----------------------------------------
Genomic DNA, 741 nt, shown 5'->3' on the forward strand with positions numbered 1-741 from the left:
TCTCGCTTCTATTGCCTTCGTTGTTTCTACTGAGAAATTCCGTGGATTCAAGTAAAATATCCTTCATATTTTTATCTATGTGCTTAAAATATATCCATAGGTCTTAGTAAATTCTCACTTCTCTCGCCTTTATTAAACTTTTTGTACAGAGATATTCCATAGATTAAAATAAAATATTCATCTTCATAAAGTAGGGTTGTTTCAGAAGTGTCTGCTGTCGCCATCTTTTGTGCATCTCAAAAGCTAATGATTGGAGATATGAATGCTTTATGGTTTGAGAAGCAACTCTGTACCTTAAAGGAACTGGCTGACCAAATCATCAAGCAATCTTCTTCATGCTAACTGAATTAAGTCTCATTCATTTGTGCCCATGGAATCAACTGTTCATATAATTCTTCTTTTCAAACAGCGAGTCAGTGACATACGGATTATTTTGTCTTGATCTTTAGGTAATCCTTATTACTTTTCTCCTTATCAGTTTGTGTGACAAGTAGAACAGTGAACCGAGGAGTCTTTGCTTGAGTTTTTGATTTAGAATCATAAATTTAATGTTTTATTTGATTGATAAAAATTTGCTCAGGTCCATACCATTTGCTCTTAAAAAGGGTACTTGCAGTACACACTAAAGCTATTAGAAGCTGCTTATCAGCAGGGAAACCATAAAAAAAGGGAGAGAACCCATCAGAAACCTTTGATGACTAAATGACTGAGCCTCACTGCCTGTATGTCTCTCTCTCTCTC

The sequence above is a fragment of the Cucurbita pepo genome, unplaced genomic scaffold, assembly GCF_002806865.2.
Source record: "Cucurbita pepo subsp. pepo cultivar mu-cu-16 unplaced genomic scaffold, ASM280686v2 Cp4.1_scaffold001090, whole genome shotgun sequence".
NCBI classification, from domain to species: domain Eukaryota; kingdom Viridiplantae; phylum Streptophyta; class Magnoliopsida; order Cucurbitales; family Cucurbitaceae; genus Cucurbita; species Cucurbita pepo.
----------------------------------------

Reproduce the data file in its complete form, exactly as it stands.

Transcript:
Genomic DNA, 741 nt, shown 5'->3' on the forward strand with positions numbered 1-741 from the left:
TCTCGCTTCTATTGCCTTCGTTGTTTCTACTGAGAAATTCCGTGGATTCAAGTAAAATATCCTTCATATTTTTATCTATGTGCTTAAAATATATCCATAGGTCTTAGTAAATTCTCACTTCTCTCGCCTTTATTAAACTTTTTGTACAGAGATATTCCATAGATTAAAATAAAATATTCATCTTCATAAAGTAGGGTTGTTTCAGAAGTGTCTGCTGTCGCCATCTTTTGTGCATCTCAAAAGCTAATGATTGGAGATATGAATGCTTTATGGTTTGAGAAGCAACTCTGTACCTTAAAGGAACTGGCTGACCAAATCATCAAGCAATCTTCTTCATGCTAACTGAATTAAGTCTCATTCATTTGTGCCCATGGAATCAACTGTTCATATAATTCTTCTTTTCAAACAGCGAGTCAGTGACATACGGATTATTTTGTCTTGATCTTTAGGTAATCCTTATTACTTTTCTCCTTATCAGTTTGTGTGACAAGTAGAACAGTGAACCGAGGAGTCTTTGCTTGAGTTTTTGATTTAGAATCATAAATTTAATGTTTTATTTGATTGATAAAAATTTGCTCAGGTCCATACCATTTGCTCTTAAAAAGGGTACTTGCAGTACACACTAAAGCTATTAGAAGCTGCTTATCAGCAGGGAAACCATAAAAAAAGGGAGAGAACCCATCAGAAACCTTTGATGACTAAATGACTGAGCCTCACTGCCTGTATGTCTCTCTCTCTCTC

The sequence above is a fragment of the Cucurbita pepo genome, unplaced genomic scaffold, assembly GCF_002806865.2.
Source record: "Cucurbita pepo subsp. pepo cultivar mu-cu-16 unplaced genomic scaffold, ASM280686v2 Cp4.1_scaffold001090, whole genome shotgun sequence".
NCBI classification, from domain to species: domain Eukaryota; kingdom Viridiplantae; phylum Streptophyta; class Magnoliopsida; order Cucurbitales; family Cucurbitaceae; genus Cucurbita; species Cucurbita pepo.